There are different types of markers which are made from different materials for different purposes and they behave differently. A marker pen, fine liner, marking pen, felt-tip marker, felt-tip pen, and flowmarker all have an ink-source and a tip made of porous, pressed fibers such as felt. Marker pens have a tip made of porous, pressed fibers (felt), a cap and a reservoir of coloured ink.
“Permanent markers” can write on many different surfaces like glass, plastic, wood, metal, and stone. The ink lasts for a long time and often cannot be removed from the surface by rubbing or water. Depending on surface on which it is used, ink can be removed with alcohol or acetone.
Marker reservoir contains solvent preserving the ink in liquid form. Until 1990s the solvent consist of toluene or xylene. These solvents were harmful, for that reason today; the ink is usually made on the basis of alcohols (e.g. 1-propanol, 1-butanol, diacetone alcohol and cresols).
The traditional marker is continually being enhanced. Markers are available in both indelible and washable formulas. Markers are also produced that can yield changing colours, colour over colours, emit scents, and be used to create three-dimensional drawings. In 1982, Sakura launched its famous "Pigma" marker pen lines which today are still the standard worldwide for most cartoonists and illustrators.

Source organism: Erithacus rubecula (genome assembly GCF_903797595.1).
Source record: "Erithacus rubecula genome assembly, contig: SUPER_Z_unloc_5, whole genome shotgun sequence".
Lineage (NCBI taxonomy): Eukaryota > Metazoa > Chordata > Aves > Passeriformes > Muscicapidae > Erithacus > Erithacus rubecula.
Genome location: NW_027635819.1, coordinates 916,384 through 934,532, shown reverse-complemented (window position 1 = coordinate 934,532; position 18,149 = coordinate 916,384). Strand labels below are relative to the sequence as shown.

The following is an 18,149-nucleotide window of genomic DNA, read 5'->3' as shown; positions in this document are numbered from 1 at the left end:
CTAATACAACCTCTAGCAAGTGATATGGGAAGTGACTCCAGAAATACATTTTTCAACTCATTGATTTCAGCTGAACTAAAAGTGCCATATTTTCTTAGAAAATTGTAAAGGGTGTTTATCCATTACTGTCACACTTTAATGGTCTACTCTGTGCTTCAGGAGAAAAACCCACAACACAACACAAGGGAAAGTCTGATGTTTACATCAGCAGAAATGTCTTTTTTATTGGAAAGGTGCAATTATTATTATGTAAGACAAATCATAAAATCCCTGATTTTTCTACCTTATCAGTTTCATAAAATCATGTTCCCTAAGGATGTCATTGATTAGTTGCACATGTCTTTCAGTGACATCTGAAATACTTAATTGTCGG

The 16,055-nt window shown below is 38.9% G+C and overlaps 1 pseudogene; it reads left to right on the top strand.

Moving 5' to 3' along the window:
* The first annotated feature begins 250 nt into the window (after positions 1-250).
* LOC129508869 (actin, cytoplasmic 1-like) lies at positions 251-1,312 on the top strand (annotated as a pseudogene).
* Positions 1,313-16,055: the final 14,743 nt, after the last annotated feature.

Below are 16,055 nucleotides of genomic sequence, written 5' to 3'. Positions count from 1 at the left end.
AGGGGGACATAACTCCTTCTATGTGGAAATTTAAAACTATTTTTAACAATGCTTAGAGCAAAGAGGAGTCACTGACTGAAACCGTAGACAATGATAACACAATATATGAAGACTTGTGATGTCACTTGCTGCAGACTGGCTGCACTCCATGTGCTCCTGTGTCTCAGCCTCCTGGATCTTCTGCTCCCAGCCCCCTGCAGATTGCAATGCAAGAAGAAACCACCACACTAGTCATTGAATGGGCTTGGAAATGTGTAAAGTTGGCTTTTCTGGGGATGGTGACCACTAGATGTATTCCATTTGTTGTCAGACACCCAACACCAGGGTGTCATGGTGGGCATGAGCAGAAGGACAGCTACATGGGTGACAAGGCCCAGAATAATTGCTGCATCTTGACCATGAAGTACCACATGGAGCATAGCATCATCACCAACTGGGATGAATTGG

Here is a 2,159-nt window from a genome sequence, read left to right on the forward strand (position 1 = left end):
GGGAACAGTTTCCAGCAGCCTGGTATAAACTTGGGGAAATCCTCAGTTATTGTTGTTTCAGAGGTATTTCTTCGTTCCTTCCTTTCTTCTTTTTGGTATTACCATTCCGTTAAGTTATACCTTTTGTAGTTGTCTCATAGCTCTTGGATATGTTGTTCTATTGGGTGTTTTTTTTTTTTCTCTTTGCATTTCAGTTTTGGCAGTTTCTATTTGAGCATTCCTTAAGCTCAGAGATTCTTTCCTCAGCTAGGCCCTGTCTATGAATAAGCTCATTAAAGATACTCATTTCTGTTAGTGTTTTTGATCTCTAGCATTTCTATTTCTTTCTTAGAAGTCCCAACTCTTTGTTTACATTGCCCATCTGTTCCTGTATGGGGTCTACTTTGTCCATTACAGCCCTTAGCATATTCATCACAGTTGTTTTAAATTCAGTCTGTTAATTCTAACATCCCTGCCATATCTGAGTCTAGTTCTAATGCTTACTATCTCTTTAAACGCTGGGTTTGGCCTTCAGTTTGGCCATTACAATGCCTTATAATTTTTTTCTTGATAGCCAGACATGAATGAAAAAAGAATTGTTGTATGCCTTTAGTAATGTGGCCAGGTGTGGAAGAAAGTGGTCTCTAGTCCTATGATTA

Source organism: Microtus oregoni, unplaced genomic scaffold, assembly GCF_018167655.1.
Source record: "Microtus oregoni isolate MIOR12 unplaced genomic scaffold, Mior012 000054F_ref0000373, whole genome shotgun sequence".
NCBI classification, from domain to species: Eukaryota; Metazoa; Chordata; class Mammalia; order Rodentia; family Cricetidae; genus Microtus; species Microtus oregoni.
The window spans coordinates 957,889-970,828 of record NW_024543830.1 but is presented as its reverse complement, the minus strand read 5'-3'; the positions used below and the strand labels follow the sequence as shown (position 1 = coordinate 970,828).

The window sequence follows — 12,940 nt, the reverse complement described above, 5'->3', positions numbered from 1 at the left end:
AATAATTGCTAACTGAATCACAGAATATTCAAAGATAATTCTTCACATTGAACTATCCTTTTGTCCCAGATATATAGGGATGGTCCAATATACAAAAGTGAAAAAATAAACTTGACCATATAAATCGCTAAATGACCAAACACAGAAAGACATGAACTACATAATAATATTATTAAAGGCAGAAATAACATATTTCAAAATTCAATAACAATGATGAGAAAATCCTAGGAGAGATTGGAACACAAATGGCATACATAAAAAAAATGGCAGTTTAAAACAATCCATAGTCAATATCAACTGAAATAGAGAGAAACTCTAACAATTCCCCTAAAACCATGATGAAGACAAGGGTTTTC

Recently Winsor & Newton introduced the new Winsor & Newton Pigment Marker™ – a pen so revolutionary it will change the way you work forever. Using only the highest grade, lightfast, fine art pigments instead of dyes, there are over 100 beautiful colours to choose from. There's also a unique White Blender that places a limitless palette of tones and hues at your fingertips. This is no ordinary marker. This is creativity without limits, keeping your work fresh and vibrant for a lifetime.